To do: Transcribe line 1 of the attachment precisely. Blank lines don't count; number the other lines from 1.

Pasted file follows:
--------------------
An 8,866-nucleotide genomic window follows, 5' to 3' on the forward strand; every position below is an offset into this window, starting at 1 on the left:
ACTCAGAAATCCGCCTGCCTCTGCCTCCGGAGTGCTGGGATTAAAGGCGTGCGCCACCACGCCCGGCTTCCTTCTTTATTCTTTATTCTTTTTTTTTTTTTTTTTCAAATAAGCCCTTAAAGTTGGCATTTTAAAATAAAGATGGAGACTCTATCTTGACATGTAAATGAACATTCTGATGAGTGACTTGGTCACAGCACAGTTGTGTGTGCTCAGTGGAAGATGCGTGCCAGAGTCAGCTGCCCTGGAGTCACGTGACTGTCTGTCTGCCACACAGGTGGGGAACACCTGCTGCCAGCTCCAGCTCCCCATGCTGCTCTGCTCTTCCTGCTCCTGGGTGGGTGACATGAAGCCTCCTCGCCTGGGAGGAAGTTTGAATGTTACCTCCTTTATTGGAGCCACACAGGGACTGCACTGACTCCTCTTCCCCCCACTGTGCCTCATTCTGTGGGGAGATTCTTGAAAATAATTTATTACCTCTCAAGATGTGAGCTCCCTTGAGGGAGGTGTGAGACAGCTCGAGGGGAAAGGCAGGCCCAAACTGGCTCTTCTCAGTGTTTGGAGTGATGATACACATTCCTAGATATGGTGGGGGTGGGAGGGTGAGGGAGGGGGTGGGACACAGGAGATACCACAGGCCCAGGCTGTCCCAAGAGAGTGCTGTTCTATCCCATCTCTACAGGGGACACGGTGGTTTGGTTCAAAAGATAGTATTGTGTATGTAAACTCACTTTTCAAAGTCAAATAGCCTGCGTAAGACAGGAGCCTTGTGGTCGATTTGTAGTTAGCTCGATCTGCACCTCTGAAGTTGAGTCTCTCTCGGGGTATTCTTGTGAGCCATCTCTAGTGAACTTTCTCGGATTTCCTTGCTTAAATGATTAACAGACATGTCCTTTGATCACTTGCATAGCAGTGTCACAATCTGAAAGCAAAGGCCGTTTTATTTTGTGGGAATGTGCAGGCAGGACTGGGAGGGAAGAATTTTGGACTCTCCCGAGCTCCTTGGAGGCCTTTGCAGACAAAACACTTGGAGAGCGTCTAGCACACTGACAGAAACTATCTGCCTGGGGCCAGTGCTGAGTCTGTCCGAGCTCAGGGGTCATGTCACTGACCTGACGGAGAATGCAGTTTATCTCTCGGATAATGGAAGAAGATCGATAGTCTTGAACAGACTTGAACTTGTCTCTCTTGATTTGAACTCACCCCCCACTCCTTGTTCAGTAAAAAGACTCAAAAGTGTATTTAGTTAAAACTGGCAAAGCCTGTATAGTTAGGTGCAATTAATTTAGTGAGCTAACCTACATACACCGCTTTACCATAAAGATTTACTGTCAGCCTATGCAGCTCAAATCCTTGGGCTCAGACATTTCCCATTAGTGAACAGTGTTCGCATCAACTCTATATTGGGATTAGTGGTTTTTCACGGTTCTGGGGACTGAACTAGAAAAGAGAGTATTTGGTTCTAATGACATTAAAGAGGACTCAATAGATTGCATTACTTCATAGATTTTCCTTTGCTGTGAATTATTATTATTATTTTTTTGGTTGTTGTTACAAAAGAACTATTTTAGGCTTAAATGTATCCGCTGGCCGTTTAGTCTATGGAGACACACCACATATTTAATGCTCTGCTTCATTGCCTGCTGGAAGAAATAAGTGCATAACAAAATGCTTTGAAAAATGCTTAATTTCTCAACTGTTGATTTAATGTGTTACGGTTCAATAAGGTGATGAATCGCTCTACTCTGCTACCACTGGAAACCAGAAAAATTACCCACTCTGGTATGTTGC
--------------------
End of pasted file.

An 8,866-nucleotide genomic window follows, 5' to 3' on the forward strand; every position below is an offset into this window, starting at 1 on the left: